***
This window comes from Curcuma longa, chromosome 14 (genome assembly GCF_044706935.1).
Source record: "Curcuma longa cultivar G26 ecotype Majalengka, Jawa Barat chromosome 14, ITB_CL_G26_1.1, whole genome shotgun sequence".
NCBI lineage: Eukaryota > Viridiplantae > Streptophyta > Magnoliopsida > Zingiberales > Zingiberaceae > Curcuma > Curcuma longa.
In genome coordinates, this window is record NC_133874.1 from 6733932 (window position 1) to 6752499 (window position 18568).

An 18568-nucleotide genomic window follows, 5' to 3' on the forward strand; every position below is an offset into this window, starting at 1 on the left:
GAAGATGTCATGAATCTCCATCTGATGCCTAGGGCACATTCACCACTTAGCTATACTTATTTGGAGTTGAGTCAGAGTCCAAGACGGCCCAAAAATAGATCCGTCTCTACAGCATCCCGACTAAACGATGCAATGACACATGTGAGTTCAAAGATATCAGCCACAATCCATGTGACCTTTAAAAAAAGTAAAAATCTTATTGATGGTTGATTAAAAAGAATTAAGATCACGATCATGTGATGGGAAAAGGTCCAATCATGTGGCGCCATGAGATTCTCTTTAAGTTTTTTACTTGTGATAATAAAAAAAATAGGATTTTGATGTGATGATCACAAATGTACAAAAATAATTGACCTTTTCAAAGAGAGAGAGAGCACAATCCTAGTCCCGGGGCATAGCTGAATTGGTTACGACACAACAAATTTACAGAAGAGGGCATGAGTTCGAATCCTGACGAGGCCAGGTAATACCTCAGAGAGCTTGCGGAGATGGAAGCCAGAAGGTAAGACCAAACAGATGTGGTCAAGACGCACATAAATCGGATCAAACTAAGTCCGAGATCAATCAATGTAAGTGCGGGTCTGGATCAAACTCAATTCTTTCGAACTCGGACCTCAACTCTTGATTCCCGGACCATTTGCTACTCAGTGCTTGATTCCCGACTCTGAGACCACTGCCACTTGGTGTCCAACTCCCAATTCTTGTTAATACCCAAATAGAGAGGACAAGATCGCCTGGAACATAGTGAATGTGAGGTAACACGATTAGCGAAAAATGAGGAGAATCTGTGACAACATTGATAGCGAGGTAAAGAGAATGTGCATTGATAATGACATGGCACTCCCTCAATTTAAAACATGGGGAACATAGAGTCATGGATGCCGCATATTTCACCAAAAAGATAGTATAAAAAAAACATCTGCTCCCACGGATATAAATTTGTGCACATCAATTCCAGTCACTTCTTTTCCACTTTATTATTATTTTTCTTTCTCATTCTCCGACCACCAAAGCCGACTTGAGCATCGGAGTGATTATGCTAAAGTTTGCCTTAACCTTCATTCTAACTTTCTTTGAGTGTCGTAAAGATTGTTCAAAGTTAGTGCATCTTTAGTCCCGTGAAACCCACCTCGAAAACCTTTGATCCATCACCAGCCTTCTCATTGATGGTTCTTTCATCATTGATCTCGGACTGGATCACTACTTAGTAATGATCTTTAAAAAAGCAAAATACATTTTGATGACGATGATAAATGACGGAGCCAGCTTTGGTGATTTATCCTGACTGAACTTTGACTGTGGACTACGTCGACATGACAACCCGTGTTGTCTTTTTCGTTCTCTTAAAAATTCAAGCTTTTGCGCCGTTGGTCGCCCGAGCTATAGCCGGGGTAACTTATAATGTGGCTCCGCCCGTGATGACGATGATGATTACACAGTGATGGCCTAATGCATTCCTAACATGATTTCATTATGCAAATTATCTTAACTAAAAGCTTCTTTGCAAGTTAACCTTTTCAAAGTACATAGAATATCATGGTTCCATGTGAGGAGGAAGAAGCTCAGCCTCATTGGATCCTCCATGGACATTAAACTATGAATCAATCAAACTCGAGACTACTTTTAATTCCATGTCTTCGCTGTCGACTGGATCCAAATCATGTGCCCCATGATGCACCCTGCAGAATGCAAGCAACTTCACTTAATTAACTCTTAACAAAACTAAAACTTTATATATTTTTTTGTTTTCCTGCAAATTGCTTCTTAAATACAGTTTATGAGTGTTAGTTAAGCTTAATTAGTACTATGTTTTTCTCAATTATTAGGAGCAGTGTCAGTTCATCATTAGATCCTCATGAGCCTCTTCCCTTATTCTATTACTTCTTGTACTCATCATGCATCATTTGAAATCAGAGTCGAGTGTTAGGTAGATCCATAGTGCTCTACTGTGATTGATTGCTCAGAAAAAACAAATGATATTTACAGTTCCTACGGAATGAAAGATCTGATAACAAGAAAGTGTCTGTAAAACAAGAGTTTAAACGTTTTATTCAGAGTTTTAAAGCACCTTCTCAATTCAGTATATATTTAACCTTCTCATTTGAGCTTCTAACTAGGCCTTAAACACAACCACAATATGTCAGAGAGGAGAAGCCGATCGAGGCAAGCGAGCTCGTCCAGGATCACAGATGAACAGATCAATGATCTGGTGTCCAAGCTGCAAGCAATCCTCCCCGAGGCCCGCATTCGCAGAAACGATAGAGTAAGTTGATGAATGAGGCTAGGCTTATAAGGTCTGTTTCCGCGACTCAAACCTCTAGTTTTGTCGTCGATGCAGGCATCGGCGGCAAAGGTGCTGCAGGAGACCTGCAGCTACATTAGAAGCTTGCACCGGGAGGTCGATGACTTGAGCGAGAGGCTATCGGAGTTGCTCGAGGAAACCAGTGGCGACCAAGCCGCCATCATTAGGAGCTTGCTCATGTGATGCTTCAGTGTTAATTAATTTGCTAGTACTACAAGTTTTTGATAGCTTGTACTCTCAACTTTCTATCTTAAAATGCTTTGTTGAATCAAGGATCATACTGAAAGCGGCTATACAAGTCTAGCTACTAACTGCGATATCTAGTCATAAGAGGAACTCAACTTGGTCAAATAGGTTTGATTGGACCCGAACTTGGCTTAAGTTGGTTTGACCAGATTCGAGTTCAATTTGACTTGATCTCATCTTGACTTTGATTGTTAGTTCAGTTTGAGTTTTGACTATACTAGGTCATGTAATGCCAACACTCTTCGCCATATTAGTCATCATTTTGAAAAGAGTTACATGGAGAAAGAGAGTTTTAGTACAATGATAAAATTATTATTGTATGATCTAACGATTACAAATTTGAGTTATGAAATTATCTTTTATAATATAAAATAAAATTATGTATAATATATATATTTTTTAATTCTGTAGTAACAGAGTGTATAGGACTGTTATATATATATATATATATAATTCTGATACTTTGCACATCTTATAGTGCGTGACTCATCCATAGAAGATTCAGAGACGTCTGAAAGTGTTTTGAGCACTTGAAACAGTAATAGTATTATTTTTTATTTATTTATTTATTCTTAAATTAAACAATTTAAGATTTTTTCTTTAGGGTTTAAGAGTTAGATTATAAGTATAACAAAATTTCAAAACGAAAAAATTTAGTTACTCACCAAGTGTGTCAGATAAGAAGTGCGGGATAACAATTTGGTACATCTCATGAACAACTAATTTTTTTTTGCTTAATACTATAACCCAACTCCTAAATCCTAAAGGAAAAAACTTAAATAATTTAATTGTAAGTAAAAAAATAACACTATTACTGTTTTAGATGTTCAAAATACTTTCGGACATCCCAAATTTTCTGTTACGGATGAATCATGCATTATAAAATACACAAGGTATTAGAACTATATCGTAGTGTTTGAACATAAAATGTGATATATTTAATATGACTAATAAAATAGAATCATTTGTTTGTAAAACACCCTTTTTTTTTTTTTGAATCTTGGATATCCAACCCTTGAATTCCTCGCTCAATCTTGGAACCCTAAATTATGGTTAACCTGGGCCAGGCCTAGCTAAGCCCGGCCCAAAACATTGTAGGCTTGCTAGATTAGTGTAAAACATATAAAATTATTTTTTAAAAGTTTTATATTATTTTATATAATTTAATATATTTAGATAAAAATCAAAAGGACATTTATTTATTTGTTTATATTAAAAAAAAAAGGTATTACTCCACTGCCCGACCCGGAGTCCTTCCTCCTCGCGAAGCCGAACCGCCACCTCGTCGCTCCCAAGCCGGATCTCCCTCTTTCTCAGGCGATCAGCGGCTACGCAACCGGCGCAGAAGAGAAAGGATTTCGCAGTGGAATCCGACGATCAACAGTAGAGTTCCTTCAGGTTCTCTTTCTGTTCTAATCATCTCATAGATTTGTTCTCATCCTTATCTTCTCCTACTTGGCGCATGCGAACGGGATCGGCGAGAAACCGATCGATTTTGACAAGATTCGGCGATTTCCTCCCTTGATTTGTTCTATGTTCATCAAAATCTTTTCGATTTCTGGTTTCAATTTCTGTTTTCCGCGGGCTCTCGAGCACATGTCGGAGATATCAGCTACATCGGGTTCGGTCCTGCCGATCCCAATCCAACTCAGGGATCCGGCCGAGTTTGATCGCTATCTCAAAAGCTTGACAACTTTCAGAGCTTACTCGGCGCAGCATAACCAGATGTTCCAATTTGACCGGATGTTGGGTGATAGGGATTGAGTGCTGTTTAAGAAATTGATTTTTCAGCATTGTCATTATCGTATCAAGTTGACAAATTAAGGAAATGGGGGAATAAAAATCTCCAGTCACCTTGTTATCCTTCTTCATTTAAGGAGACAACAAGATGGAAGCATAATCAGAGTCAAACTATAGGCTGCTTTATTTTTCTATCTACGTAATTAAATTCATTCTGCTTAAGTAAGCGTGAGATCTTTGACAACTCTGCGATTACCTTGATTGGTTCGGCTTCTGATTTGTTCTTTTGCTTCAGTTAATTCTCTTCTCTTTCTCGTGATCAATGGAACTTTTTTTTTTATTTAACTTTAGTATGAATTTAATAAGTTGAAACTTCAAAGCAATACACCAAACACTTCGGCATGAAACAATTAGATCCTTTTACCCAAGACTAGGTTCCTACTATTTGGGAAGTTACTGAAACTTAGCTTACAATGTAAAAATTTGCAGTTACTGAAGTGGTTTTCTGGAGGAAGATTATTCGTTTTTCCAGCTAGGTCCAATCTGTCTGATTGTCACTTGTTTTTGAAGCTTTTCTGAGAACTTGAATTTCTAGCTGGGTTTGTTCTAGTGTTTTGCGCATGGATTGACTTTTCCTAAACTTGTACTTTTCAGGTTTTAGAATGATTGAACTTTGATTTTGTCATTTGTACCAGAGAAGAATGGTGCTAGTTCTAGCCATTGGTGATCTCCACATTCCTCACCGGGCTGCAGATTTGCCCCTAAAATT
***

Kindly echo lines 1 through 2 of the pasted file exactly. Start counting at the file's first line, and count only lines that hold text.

This window comes from Curcuma longa, chromosome 14 (genome assembly GCF_044706935.1).
Source record: "Curcuma longa cultivar G26 ecotype Majalengka, Jawa Barat chromosome 14, ITB_CL_G26_1.1, whole genome shotgun sequence".